Pegylated silica nanoparticles: cytotoxicity and macrophage uptake
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Here, we present a thorough study of pegylated silica nanoparticle (SNP) interaction with different biological environments. The SNPs have a mean diameter of about 40 nm and are coated with polyethylene glycol (PEG) of different molecular weights. The physicochemical characterization of SNPs allowed the confirmation of the binding of PEG chains to the silica surface, the reproducibility of the synthesis and the narrow size-dispersion. In view of clarifying the SNP interaction with biological environments, we first assessed the SNP reactivity after the incubation with two cell lines (macrophages RAW 264.7 and primary human fibroblasts), observing a reduced toxicity of pegylated SNPs compared to the bare ones. Then, we investigated the effect of the protein adsorption on the SNP surface using the model serum protein, bovine serum albumin (BSA). We found that the protein adsorption takes place more heavily on poorly pegylated SNPs, promoting the uptake of the latter by macrophages and leading to an increased mortality of these cells. To better understand this mechanism by means of flow cytometry, the dye Ru(bpy)3Cl2 was incorporated in the SNPs. The overall results highlight the SNP potentialities as a drug delivery system, thanks to the low interactions with the macrophages.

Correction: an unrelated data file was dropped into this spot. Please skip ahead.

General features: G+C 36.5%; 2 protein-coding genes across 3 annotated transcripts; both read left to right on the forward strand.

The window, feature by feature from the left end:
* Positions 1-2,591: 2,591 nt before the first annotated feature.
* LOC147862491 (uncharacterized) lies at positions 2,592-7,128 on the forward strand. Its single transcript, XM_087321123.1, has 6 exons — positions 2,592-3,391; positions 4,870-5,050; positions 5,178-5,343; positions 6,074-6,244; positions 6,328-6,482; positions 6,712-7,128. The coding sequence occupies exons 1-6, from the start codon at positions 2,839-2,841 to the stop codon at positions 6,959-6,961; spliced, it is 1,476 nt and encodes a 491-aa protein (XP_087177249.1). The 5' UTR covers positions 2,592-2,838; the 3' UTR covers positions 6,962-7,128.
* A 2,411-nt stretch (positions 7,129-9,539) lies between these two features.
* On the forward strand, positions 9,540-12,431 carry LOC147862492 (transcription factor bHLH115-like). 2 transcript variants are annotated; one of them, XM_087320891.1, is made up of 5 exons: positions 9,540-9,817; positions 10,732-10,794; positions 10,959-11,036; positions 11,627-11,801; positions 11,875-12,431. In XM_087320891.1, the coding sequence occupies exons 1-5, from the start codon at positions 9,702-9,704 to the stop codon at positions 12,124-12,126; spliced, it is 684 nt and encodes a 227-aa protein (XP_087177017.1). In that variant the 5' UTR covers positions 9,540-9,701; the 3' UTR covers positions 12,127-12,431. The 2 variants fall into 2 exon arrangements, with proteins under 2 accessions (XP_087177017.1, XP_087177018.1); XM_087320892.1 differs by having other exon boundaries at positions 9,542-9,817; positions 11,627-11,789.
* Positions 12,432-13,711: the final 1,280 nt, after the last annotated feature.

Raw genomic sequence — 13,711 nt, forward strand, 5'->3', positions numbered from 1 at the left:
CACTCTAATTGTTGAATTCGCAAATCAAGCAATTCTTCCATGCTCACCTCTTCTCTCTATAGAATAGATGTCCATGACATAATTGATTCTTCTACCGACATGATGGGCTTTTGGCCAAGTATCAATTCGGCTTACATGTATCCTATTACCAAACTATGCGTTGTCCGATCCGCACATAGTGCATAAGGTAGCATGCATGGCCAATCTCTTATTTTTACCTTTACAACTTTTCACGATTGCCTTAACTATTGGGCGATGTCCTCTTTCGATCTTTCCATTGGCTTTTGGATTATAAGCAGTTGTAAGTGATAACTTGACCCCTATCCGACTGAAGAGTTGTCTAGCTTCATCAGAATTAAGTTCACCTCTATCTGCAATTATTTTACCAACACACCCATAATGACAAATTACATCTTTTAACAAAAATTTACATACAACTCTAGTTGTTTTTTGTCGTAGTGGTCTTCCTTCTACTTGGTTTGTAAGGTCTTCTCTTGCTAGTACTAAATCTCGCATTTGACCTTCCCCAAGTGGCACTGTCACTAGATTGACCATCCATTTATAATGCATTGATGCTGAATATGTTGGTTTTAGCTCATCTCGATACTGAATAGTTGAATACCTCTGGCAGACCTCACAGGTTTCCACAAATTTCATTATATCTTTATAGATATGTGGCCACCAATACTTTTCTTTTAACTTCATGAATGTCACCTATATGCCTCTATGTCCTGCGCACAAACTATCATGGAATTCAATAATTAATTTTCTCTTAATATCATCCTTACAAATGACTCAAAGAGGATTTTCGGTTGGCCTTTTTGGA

KeywordsSilica Silica nanoparticles Polyethylene glycol PEG Pegylation Macrophage Interaction BSA Cell uptake Biocompatibility
The authors thank Mr. A. Skripka for the helpful discussions.
Compliance with ethical standards
This study was funded by Fondazione Cariverona, Verona Nanomedicine Initiative and Italian Minister of Health RF-2010-2305526.
Conflict of interest
The authors declare that they have no conflict of interest.
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